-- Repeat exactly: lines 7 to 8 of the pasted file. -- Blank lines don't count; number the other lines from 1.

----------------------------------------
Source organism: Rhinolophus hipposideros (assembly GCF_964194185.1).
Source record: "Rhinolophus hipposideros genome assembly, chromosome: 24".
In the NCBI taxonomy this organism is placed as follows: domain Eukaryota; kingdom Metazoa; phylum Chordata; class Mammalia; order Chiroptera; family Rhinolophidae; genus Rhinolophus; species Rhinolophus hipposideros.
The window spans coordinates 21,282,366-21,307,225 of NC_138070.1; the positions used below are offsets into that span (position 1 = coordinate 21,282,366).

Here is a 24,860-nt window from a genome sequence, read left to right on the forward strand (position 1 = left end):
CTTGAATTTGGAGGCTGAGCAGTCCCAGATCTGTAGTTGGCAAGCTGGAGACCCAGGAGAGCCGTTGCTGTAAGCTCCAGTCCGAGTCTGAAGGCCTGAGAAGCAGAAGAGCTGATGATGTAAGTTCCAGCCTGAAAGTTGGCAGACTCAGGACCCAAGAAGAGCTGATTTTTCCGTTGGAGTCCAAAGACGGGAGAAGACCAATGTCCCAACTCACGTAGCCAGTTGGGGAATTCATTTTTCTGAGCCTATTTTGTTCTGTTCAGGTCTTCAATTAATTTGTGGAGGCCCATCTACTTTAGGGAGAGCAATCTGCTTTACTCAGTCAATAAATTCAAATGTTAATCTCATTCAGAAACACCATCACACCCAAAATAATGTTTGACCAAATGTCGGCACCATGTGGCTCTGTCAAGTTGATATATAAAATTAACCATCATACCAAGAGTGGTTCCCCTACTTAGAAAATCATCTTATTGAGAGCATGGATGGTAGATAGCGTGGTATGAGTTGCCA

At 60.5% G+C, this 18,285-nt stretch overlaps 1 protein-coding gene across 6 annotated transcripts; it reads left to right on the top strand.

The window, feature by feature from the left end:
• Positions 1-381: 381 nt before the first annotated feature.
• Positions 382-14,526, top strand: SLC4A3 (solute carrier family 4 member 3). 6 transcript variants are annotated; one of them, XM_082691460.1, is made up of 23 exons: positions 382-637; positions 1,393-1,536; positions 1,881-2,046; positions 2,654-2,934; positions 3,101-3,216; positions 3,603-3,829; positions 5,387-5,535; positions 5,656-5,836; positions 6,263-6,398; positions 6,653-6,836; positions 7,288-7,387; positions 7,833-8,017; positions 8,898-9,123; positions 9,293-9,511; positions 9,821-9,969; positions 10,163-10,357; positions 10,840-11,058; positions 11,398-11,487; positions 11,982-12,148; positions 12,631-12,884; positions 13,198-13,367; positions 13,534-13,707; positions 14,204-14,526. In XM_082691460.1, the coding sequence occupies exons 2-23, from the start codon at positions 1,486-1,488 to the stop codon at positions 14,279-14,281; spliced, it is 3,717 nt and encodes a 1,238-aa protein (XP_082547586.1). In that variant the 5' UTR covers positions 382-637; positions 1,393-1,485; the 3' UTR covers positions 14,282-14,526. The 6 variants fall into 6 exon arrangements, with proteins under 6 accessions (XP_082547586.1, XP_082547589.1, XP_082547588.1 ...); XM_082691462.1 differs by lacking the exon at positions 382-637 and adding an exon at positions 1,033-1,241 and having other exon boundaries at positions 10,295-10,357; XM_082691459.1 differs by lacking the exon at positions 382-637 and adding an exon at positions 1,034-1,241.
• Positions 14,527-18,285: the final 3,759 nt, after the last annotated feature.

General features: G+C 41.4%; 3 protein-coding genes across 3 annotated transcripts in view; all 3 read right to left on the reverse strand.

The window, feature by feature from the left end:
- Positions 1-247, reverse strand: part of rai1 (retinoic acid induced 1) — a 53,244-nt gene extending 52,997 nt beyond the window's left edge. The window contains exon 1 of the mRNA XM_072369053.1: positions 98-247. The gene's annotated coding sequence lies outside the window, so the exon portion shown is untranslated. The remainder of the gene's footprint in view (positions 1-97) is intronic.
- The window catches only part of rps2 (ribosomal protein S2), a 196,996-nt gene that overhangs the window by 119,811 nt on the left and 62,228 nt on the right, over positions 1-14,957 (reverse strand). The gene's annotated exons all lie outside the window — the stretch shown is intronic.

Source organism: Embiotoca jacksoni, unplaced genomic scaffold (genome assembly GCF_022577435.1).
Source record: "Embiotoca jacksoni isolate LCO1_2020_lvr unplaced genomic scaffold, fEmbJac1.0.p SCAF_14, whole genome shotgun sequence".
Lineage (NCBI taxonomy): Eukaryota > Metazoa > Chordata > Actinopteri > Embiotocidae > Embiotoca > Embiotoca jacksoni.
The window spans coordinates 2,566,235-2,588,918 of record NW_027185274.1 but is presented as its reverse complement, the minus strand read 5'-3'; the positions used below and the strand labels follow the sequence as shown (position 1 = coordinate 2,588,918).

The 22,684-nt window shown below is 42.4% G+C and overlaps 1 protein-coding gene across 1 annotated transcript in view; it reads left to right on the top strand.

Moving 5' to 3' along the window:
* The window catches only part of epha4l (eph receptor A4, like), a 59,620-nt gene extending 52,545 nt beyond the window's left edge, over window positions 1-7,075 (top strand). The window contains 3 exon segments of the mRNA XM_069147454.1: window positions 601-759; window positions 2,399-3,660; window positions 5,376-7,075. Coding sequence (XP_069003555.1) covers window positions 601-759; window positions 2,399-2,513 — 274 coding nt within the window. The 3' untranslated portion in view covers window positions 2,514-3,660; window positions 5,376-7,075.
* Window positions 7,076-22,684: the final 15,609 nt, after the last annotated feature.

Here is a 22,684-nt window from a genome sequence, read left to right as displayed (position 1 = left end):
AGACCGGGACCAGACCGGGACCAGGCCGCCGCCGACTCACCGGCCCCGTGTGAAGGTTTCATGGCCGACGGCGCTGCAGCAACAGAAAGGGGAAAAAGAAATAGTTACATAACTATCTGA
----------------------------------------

At 60.5% G+C, this 18,285-nt stretch overlaps 1 protein-coding gene across 6 annotated transcripts; it reads left to right on the top strand.

The window, feature by feature from the left end: